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Feb 02, 2004: New Book: IA With XML

Spotted Peter Brown's Information Architecture With XML: A Management Strategy in the latest Rockley Bulletin. Rockley provides a review that makes the book sound like a non-technical take on XML, which certainly is welcome: tools like XML are essentially worthless unless the "whys" are addressed sufficiently for management's benefit.

But is or isn't this an IA book? Some interesting discussion to that effect on the AIfIA-members (only) discussion list. Jesse James Garrett, for one, isn't too keen on this as an IA title: "The book seems to be about technical details of enterprise information management with an eye toward systems interoperability. Issues of structural design appear to be, at best, only touched upon."

Not so sure I agree with Jesse, but then again, neither of us has read it. So I'm casting about to see if any Bloug readers are familiar with Brown's book. If so, care to contribute a book report?

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Comment: Gunnar Langemark (Feb 2, 2004)

While I'm not familiar with above book, it looks like it falls into the same category as Melissa A. Cooks book: "Building Enterprise Information Architectures" from Prentice Hall 1996.
Enterprise wide database structures.

Comment: Lou (Feb 2, 2004)

Just visited CMSWatch and stumbled on a talk of the same name by Brown (http://www.idealliance.org/papers/dx_xml03/papers/03-05-01/03-05-01.html ) as well as some limited information on the book from the Wiley site (http://www.xmlbystealth.net/ ).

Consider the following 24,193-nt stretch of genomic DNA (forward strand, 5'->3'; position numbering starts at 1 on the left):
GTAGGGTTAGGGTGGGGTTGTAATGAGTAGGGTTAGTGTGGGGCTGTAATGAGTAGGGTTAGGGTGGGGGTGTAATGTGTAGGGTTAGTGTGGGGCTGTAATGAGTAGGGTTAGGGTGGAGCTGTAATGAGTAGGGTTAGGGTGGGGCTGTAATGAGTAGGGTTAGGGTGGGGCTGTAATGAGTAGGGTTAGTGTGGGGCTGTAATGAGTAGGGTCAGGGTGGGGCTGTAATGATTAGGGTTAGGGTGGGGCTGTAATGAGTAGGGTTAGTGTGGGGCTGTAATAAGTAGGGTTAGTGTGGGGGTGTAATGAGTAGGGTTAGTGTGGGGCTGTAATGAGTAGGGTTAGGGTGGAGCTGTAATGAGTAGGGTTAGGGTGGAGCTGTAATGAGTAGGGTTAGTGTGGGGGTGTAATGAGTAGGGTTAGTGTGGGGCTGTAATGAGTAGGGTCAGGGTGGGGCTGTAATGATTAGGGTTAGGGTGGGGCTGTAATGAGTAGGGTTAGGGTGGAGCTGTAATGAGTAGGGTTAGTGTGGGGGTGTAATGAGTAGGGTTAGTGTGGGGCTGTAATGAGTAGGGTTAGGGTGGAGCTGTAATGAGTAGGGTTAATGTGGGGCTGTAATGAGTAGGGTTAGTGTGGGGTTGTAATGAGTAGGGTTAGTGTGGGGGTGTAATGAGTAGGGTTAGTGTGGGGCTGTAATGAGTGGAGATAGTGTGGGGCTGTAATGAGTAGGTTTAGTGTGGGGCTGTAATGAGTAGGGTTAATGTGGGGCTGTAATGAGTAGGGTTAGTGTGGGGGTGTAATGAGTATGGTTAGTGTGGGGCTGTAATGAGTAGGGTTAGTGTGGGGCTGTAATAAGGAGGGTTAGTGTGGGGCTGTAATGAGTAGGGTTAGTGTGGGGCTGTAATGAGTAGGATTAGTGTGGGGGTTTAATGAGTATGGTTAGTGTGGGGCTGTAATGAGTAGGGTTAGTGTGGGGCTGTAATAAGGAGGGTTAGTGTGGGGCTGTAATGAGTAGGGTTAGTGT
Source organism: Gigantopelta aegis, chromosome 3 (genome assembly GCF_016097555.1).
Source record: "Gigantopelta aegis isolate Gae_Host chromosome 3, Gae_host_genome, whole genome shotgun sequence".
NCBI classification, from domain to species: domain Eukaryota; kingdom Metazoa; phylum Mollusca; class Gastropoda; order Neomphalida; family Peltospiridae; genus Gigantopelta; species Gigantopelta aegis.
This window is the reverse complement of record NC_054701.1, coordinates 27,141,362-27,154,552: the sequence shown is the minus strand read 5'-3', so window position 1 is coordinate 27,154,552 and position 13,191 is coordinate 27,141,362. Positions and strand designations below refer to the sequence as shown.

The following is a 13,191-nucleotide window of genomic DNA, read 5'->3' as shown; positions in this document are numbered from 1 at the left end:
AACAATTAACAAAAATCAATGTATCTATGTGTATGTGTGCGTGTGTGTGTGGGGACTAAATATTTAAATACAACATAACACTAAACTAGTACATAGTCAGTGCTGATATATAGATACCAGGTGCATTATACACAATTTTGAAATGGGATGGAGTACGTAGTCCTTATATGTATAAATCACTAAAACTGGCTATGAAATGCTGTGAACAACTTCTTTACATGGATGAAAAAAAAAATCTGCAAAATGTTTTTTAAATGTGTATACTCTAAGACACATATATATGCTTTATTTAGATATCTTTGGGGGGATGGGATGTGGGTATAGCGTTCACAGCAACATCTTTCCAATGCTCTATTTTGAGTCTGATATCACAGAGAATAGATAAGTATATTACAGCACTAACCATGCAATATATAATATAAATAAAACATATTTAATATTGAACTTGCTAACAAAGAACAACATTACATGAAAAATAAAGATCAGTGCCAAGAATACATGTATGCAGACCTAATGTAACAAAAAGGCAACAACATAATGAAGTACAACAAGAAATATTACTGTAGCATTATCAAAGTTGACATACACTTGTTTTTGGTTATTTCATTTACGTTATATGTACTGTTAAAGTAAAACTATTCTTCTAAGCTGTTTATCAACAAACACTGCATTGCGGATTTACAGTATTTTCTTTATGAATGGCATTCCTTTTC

Comment: jjg (Feb 3, 2004)

Now that you've seen those links, are you closer to concluding whether this is "our IA" -- i.e., within the scope of issues defined as Institute territory (http://www.aifia.org/pg/about_aifia.php) -- or not?

Comment: ML (Feb 3, 2004)

This reminds me of that time when I did a search on Amazon for metadata repository and I ended up with a book by Adrienne Tannenbaum...and it was more the data modeling/data warehousing type of metadata...but you know the book still was relevant since it provided user/customer-centered design process/methods for developing metadata for an enterprise. Likewise this book is in that same category.

Comment: Peter Boersma (Feb 3, 2004)

I'm afraid this is just the tip of the iceberg...

Last year I participated in an online discussion with a representative of "SCIA", a Dutch foundation for the certification of information architects(!).
On their website they have a dazzling definition of IA that, as far as I can tell, was made by translating the, already confusing, Dutch definition word by word with the help of a Dutch-Chinese and Chinese-English dictionary:

http://www.stichting-cia.nl/architecture/architecture.htm

They make it sound like a mixture of enterprise IA (hey Lou!), IT architecture, organizational/change management, and business analysis.

There must be many more groups like this one that all have defined IA for their purpose (although hopefully more clearly than this one!).

Comment: Livia Labate (Feb 3, 2004)

I haven't read the book but I have read Peter Brown's articles on XML through Rockley's newsletters and I was quite happy with what I read*. However, I wouldn't classify them as IA as "we" talk about it because of how technical it gets. Maybe we are too abstract for XML :P

I don't know if the book goes in a different direction though. Regardless, there is a thin line between XML structural concerns and information architecture in the sense that both shape information retrieval and storage.